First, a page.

Behind the hype: Oklahoma president calms down Big 12 expansion talk
Once a proponent of Big 12 expansion, Oklahoma president David Boren seems to have turned a corner and changed his mind. Here's how it happened.
NORMAN, Okla. -- David Boren sounded like a man resigned to a fate, just not necessarily his preferred fate.
We spent an hour with Oklahoma's president Thursday. This is the man who started the latest expansion frenzy less than a year ago, remember?
It was Boren who practically banged his shoe on the table, Khrushchev style, saying the Big 12 was "psychologically disadvantaged" with only 10 teams.
"I think [expansion is] something we should strive for," Boren told his school's student paper last June.
During Thursday's session with reporters, it's clear the most strident, outspoken supporter of Big 12 change suddenly might not be.
If anything, the 75-year-old former Oklahoma governor walked back expansion. That begged a key question asked privately as Boren left the OU Student Union following a regents meeting.
After all this, if the Big 12 does nothing, is Oklahoma committed to the conference for the remaining eight years of its media rights deal?
"We haven't even speculated on that," Boren said. "We're committed to the Big 12. We haven't even discussed the possibility."
There you go. Oklahoma is in this -- do or die, Cincinnati or BYU, status or quo. There are no deal breakers for Boren even if they come in the form of the 10-team Big 12 doing ... nothing.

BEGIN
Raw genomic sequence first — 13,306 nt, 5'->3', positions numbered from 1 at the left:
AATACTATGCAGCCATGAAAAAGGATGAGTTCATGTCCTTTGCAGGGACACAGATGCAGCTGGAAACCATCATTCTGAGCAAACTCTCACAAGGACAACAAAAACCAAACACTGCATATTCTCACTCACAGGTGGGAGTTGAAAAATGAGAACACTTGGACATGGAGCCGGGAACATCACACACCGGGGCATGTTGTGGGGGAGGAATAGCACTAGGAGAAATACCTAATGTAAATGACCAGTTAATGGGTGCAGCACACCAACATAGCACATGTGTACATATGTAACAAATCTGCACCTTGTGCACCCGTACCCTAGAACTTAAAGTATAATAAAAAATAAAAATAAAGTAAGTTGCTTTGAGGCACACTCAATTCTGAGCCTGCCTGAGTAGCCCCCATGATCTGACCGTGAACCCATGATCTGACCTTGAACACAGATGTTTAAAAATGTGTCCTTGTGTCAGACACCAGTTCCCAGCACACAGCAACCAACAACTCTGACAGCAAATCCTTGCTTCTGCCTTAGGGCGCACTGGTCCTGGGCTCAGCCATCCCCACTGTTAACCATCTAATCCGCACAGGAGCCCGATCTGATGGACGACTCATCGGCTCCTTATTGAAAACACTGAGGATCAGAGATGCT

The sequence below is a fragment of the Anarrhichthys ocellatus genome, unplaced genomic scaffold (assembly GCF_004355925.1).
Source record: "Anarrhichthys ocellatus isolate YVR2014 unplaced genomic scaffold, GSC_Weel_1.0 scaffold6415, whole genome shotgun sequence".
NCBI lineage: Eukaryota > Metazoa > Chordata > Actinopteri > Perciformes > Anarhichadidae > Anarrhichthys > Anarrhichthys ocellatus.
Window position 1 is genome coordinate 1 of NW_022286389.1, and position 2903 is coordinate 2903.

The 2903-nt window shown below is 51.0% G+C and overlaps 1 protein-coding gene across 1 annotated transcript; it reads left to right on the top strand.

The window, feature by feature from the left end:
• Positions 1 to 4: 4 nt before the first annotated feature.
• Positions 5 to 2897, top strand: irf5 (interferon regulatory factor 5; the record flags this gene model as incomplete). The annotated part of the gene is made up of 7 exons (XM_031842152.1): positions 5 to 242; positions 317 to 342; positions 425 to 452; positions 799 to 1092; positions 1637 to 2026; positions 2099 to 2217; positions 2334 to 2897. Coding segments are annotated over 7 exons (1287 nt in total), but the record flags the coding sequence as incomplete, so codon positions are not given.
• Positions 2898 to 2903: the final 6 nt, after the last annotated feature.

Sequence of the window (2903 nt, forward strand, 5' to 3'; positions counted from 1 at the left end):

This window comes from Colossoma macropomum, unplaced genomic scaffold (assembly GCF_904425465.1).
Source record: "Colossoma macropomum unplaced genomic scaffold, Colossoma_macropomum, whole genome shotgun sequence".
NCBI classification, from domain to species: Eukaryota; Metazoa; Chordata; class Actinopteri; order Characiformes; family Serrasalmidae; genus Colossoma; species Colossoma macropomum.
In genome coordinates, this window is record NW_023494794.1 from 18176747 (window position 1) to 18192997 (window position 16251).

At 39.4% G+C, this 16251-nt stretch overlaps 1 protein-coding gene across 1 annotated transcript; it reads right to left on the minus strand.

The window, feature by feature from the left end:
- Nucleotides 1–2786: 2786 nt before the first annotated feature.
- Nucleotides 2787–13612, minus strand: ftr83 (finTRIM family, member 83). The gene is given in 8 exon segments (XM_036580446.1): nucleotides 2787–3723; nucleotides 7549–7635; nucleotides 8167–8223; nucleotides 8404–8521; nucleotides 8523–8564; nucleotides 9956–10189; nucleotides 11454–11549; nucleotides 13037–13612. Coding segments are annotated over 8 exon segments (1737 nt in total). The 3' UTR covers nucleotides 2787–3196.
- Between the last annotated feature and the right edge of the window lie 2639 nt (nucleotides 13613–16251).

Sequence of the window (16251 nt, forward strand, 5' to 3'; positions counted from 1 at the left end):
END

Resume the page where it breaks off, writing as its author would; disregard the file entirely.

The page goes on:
This was the powerful president's chance to stir the expansion pot further. On his turf. To send a message to the world. After that hour, it sounded a lot the Big 12 may just take a pass on the whole thing -- expansion, network, championship game.
"I think we kind of got out ahead of ourselves," Boren said. "Somehow, the speculation got out ahead of what the reality on the ground is."
He added: "I personally do not have any candidates at this point."
What he does have is communication from 25 schools wanting to be in the Big 12. Those schools know this may be the best and last chance to brand themselves as big time. They're desperate; Boren isn't.
He sounded almost totally cool if things stay the way the are. Psychologically disadvantaged? That now sounds more like a neurological affliction controlled only by prescription drugs -- not conference upheaval.